Ukraine: US Strategy Needs More Direction
Vows by Secretary of State John Kerry and President Barack Obama to line up a solid international front against Russia over its intervention in Ukraine may have to be rethought. Russian leader Vladimir Putin already has pulled the rug out from under that strategy.
British leaders seem to have sensed that already, in refusing to jump on the U.S. bandwagon concerning diplomatic and economic action against Russia.
Consider Putin’s position and actions during the past couple of weeks:
Even as he was smiling to crowds during the Olympic Winter Games in Sochi, not far from Ukraine, Putin was preparing a strategy to deal with protesters who, at that time, threatened to topple their nation’s regime. Because that government was friendly to Moscow, replacing it was a blow to Putin’s goal of making Ukraine what would amount to a Russian dependency.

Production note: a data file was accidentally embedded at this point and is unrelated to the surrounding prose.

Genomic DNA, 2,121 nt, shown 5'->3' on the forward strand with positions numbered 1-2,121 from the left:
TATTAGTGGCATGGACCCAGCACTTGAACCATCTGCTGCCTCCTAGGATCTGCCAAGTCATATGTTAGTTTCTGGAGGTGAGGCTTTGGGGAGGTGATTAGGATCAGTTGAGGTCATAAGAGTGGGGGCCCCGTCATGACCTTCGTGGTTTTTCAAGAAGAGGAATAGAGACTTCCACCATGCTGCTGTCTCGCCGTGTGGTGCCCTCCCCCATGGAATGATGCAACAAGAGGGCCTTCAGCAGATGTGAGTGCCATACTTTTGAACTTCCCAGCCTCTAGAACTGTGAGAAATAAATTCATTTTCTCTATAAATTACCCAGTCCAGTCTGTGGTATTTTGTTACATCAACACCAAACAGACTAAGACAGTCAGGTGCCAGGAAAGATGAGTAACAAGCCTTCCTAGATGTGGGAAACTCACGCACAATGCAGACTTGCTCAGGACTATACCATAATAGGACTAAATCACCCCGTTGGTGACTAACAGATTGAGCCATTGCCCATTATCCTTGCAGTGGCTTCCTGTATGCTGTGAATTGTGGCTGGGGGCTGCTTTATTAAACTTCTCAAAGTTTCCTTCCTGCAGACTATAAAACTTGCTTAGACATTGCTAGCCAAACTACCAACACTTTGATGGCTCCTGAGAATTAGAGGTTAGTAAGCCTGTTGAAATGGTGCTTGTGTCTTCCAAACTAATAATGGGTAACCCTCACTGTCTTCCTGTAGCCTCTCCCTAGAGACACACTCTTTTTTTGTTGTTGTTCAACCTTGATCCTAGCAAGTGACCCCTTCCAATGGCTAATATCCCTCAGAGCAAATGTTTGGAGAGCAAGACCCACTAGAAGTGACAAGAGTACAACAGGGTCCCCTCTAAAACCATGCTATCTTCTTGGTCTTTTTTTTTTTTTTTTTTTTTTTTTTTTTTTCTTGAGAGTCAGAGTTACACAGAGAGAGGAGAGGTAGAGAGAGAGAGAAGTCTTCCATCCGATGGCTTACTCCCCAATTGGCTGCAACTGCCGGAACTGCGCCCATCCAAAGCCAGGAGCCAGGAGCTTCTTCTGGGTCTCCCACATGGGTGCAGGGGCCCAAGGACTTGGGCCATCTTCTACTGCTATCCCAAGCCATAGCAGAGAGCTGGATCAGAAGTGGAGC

But when he sent troops into Ukraine, Putin directed them to the Crimean peninsula – an area thick with ethnic Russians who fear the new order in Kiev. Putin can make an excellent case for rescuing a people in danger.
Then, Putin canceled major military maneuvers planned by the Russian armed forces near the Ukrainian border. By doing that, he can claim to be the world leader seeking to defuse tensions.
Obama and Kerry may have painted themselves into a corner in terms of rallying international support against Russia. U.S. strategy needs to be reconsidered to guard against a major error.